Reserves

A major piece off the bench for Bruce Pearl is 6’11” Austin Wiley, who is still shaking off the rust after a preseason foot injury. He mostly concerns himself with rebounding the ball, but chipped in with several double digit scoring performances last year. Senior guard Malik Dunbar logs the most minutes off the bench and has take the third most shots on the team. He splits his shots fairly evenly between attacking the rim and three pointers and has yet to log an assist against a D1 opponent this season. 6’8” Horace Spencer is the only other size that figures to feature prominently, and he is a more typical big that Okeke, preferring to do his work almost entirely at the rim and in the midrange. The backup for Harper at the point is JUCO transfer J’Von McCormick. McCormick has not shot well anywhere on the floor except at the rim, and is a bit more turnover prone than Harper, but is still a solid ball handler.

Three questions

-How about that tip time? The ball goes up at 9:30 in the dang morning local time. That is obviously not a time at which a lot of D1 guys have grown accustomed to playing. Most of us have watched enough basketball to know that weird things can happen in these holiday tournaments with weird setups like this. Auburn is a team that lives on energy; having to set an alarm to hoop might throw a wrinkle into that.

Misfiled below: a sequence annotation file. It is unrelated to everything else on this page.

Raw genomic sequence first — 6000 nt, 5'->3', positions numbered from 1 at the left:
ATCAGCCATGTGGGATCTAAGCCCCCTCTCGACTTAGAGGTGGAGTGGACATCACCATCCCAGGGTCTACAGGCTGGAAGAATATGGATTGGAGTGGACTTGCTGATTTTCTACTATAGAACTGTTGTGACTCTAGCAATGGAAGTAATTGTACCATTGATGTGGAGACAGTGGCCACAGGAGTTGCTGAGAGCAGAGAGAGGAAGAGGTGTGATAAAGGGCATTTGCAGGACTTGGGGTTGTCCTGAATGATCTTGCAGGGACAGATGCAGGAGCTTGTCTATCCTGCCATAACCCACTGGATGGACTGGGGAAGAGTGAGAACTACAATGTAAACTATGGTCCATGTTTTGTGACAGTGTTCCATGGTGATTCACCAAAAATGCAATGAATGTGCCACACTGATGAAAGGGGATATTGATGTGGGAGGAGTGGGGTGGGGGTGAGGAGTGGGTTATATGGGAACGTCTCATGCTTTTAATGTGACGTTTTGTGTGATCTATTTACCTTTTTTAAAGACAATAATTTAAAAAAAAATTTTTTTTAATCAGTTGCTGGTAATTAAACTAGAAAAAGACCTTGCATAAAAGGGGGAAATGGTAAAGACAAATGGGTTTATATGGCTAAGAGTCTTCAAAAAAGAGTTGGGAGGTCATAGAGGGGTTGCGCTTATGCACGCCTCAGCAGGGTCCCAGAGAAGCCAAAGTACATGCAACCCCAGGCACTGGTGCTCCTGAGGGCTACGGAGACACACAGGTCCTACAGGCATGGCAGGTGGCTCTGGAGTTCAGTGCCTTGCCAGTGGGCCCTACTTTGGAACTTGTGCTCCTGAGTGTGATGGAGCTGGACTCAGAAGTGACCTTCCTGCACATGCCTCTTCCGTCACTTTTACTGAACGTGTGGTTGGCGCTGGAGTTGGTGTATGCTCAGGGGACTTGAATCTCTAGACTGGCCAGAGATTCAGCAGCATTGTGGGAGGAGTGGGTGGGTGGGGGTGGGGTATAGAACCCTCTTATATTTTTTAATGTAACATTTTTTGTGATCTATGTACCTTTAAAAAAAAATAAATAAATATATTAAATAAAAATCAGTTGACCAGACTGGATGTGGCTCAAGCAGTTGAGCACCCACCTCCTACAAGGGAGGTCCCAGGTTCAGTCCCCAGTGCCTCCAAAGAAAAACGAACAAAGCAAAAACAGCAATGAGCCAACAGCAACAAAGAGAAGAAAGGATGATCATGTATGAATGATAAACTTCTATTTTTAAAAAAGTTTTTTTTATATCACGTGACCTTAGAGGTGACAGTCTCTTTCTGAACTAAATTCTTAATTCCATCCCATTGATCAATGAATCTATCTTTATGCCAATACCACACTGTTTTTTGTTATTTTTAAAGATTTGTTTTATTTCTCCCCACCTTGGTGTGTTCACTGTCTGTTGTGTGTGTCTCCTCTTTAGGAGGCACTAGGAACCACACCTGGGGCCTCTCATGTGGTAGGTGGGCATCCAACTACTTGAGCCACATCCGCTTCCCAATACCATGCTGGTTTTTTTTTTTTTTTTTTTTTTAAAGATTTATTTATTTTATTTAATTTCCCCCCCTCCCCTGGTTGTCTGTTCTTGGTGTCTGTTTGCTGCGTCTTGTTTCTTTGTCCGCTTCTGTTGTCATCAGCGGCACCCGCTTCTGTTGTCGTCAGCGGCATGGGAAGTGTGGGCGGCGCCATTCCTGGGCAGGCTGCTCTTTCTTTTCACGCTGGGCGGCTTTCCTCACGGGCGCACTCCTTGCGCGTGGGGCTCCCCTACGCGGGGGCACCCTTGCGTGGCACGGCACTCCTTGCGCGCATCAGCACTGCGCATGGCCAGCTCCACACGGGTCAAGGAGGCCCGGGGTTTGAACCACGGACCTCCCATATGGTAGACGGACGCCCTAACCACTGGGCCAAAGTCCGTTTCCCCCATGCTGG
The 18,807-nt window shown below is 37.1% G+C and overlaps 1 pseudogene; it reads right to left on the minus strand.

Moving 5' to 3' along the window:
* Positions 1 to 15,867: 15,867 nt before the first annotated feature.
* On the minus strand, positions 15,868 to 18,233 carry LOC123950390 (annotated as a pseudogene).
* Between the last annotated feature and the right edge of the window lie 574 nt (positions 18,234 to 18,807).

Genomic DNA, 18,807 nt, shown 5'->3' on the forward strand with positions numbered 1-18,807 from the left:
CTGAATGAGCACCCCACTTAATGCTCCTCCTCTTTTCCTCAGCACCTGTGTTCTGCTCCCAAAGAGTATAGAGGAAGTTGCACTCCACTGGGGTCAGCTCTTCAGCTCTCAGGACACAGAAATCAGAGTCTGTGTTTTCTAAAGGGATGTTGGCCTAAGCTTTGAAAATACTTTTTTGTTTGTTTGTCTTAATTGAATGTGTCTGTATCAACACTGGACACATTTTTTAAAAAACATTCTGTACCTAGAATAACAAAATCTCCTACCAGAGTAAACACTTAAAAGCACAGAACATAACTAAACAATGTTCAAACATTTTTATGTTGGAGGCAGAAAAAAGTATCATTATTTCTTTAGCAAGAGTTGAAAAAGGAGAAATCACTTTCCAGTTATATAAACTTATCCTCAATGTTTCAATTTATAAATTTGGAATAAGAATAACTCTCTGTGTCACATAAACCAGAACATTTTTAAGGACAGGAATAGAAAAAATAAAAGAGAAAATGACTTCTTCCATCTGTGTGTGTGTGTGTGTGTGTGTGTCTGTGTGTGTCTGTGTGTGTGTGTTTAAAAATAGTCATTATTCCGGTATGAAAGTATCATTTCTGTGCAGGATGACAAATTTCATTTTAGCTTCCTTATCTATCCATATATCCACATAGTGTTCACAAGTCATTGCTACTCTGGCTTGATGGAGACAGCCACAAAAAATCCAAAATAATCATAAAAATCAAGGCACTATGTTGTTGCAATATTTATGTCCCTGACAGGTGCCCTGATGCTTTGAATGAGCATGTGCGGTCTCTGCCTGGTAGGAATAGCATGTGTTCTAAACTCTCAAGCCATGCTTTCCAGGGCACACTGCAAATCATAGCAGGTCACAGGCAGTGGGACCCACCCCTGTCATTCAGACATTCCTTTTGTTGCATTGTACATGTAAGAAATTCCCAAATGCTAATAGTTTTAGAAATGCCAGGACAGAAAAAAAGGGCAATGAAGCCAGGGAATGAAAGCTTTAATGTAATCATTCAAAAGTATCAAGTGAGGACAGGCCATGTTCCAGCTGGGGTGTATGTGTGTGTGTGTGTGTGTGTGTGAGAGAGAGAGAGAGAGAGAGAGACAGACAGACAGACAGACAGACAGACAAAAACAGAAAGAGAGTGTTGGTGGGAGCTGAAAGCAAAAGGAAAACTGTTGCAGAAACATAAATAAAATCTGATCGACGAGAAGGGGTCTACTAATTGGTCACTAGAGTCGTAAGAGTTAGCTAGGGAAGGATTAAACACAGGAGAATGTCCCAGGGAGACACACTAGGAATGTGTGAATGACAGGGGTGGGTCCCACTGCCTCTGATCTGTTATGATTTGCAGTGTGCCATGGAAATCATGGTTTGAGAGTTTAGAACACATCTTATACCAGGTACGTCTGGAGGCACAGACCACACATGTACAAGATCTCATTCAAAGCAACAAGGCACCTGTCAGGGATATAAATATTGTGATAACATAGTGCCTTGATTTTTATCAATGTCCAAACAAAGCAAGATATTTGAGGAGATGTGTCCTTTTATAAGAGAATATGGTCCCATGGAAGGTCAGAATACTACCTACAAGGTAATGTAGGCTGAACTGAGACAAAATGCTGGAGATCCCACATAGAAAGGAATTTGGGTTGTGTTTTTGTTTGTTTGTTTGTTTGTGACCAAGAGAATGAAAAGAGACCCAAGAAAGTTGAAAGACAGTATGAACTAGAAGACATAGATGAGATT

-Can Xavier’s defense adjust? It is absolutely paramount that the Musketeers run Auburn off the arc. If they can’t, pretty much everything else you read here is fairly moot. Auburn will jar clean looks if they get them in the half court or transition. They have struggled to get those looks without running, shooting 31% from deep on shots taken more than 10 seconds into a possession. Xavier needs to continue that trend.